Where goest thou Greece? While the Greek economy is falling off the proverbial cliff, this question stays on the mind of world leaders, keeps Brussels bureaucrats awake at night, and intrudes on the daily lives of 4 million Greek households. Should we expect in 2013 an end to, and a slow recovery from, the deep recession that has so afflicted the national economy? Will people slowly regain the decent incomes they used to enjoy before 2008? Or is the country headed for a permanent decline in its living standards that would put it on a par with its Balkan neighbors? Politicians seem to be betting on a substantial recovery, continuing to focus on short-term tasks like paying public sector wages and pensions for another month. And the public continues to put its hopes for an exit from the crisis on “silver bullet” pledges from politicians who promise to avoid or delay the structural reforms recommended unanimously by experts since 2008. Current data show that Greece has a lot of work to do before it comes close to fulfilling the preconditions for successful economic development laid down by Adam Smith in The Wealth of Nations: “peace, easy taxes and tolerable administration of justice”. International comparisons rank Greece in the bottom half of the world in terms of social tranquility, over-regulation and corruption. Under these conditions, a recovery in the near future seems improbable.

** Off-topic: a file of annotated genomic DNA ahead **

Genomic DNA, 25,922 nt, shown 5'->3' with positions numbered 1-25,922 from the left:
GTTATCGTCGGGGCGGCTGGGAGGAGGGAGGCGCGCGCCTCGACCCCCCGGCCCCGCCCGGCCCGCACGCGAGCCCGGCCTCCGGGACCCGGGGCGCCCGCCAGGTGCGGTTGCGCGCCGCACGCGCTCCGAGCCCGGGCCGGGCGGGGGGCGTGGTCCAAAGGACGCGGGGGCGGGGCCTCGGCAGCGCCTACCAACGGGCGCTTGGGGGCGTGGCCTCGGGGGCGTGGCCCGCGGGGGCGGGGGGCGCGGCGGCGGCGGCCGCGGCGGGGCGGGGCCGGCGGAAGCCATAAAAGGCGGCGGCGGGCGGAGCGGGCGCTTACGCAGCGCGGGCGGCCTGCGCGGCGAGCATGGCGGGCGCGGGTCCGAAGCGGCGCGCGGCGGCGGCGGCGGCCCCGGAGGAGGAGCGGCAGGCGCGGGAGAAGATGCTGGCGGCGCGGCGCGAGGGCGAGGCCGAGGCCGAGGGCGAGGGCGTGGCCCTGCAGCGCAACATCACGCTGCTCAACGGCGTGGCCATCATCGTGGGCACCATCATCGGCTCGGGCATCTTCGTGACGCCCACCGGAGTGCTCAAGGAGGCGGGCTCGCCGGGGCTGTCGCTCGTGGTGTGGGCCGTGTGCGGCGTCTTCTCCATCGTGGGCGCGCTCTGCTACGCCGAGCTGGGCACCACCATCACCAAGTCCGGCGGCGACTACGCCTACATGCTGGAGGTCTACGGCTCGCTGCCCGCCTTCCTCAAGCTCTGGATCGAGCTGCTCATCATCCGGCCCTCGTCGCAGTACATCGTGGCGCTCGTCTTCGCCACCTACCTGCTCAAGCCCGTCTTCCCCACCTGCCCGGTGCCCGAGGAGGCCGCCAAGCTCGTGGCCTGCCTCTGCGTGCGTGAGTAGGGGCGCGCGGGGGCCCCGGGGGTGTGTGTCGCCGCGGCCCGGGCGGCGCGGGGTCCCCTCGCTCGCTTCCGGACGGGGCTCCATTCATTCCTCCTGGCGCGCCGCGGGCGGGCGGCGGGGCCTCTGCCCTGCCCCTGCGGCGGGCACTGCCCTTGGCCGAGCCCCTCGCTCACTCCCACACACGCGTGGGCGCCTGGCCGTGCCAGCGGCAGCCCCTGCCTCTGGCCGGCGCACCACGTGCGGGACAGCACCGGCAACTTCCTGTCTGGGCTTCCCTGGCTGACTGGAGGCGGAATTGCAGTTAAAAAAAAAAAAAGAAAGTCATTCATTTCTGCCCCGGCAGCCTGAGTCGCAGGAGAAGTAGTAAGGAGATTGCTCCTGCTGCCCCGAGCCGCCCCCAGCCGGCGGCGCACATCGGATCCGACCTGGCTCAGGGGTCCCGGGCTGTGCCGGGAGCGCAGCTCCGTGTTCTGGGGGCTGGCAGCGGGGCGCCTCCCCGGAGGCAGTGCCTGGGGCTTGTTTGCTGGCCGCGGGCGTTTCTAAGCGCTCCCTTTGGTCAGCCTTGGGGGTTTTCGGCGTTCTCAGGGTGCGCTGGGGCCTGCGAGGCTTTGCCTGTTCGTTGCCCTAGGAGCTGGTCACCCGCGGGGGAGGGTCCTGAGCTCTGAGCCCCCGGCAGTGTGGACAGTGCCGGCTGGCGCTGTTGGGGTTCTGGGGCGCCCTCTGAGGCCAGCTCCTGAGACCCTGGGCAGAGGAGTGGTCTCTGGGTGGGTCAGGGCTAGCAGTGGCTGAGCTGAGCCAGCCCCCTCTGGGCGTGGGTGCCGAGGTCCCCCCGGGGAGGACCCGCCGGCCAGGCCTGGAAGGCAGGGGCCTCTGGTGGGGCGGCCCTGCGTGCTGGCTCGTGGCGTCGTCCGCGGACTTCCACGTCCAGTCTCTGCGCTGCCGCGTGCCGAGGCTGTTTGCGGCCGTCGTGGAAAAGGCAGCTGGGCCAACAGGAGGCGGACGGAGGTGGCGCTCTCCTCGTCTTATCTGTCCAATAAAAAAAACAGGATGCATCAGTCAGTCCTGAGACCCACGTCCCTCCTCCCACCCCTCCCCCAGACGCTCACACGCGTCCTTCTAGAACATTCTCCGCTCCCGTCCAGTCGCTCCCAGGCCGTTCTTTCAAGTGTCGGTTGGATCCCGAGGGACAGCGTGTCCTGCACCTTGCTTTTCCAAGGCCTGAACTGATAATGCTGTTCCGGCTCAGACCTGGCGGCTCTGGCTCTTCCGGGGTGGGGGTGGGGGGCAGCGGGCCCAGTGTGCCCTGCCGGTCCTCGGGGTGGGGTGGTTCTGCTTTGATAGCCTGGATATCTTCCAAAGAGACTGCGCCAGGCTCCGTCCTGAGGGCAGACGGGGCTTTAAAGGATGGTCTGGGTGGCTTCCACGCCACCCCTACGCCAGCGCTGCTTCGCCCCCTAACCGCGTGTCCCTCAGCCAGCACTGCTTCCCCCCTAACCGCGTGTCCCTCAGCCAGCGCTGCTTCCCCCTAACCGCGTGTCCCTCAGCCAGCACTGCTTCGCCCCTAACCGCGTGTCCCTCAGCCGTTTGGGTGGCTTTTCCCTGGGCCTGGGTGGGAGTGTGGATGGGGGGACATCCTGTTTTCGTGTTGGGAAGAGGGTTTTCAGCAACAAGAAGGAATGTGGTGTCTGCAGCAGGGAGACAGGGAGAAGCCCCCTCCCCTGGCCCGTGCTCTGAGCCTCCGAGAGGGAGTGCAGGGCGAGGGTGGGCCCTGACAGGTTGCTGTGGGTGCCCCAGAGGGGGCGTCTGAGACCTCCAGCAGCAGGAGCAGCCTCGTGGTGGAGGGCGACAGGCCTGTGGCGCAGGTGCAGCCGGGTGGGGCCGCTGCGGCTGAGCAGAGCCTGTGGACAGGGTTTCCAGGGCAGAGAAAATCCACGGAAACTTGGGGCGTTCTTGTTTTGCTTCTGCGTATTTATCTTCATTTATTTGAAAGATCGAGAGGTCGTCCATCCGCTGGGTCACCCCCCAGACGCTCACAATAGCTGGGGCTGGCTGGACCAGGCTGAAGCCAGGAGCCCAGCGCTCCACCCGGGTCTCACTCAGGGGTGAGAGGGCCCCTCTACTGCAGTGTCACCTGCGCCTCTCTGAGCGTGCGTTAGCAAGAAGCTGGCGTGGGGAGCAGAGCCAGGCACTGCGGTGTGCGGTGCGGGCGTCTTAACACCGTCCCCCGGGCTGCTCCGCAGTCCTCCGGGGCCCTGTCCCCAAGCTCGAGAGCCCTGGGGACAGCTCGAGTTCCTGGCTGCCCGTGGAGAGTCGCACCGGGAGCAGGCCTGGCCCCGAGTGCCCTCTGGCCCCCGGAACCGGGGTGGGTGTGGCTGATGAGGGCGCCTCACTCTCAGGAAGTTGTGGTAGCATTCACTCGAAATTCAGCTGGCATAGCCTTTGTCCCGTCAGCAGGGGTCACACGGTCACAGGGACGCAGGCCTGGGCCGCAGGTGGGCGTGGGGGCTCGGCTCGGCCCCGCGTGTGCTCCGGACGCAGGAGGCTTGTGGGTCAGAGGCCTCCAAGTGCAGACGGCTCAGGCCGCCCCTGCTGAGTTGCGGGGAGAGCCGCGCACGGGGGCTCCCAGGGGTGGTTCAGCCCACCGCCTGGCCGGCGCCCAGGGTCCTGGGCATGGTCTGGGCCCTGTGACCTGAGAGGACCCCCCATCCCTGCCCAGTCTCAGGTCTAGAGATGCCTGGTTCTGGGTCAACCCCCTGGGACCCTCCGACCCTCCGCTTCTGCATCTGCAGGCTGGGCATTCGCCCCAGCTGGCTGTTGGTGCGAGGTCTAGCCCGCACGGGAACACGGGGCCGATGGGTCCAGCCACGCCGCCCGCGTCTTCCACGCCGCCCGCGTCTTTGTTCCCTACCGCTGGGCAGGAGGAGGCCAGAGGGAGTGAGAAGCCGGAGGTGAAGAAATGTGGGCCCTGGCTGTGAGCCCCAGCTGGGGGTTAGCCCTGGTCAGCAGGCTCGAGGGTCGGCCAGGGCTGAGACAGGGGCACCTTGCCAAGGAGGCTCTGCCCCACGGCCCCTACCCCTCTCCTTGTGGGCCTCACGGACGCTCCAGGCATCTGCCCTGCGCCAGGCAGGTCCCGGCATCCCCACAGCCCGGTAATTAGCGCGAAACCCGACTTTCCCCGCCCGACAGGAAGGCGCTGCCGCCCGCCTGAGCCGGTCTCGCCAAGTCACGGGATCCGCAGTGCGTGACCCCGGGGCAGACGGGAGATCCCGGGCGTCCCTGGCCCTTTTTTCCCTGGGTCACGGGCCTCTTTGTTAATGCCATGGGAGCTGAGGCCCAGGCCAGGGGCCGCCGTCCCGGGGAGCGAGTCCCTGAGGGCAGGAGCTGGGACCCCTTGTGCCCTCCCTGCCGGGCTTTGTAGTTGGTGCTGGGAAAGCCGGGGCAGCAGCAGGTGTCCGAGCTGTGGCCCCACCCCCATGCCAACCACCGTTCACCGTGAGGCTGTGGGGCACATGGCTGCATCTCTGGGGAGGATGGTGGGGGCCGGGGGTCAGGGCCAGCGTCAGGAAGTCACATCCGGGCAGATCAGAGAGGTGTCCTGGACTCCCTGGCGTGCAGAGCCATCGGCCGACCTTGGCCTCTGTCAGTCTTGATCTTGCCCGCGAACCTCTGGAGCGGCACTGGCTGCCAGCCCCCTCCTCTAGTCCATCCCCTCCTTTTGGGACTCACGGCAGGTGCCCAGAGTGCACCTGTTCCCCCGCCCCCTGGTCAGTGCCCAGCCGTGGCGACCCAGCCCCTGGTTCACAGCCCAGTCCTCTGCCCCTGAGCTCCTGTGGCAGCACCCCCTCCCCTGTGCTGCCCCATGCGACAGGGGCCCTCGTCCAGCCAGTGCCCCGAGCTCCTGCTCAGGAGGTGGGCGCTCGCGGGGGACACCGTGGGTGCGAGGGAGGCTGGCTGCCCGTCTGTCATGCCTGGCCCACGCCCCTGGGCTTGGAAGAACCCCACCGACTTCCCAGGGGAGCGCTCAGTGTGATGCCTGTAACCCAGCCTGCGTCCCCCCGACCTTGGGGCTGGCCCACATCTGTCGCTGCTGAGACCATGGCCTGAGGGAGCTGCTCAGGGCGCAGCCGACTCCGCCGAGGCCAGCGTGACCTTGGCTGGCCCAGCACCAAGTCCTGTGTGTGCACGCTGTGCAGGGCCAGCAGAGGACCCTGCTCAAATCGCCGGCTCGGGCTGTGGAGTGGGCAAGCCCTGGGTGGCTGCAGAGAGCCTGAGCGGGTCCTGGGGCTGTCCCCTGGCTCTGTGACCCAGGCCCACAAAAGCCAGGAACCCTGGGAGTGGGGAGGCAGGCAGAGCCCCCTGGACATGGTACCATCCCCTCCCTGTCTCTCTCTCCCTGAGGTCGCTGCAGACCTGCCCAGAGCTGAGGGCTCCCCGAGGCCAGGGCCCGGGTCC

This is a summary of an article by Costas Azariadis, titled “Quo vadis Graecia?” and published in Kathimerini on 30 September 2012. The full article here.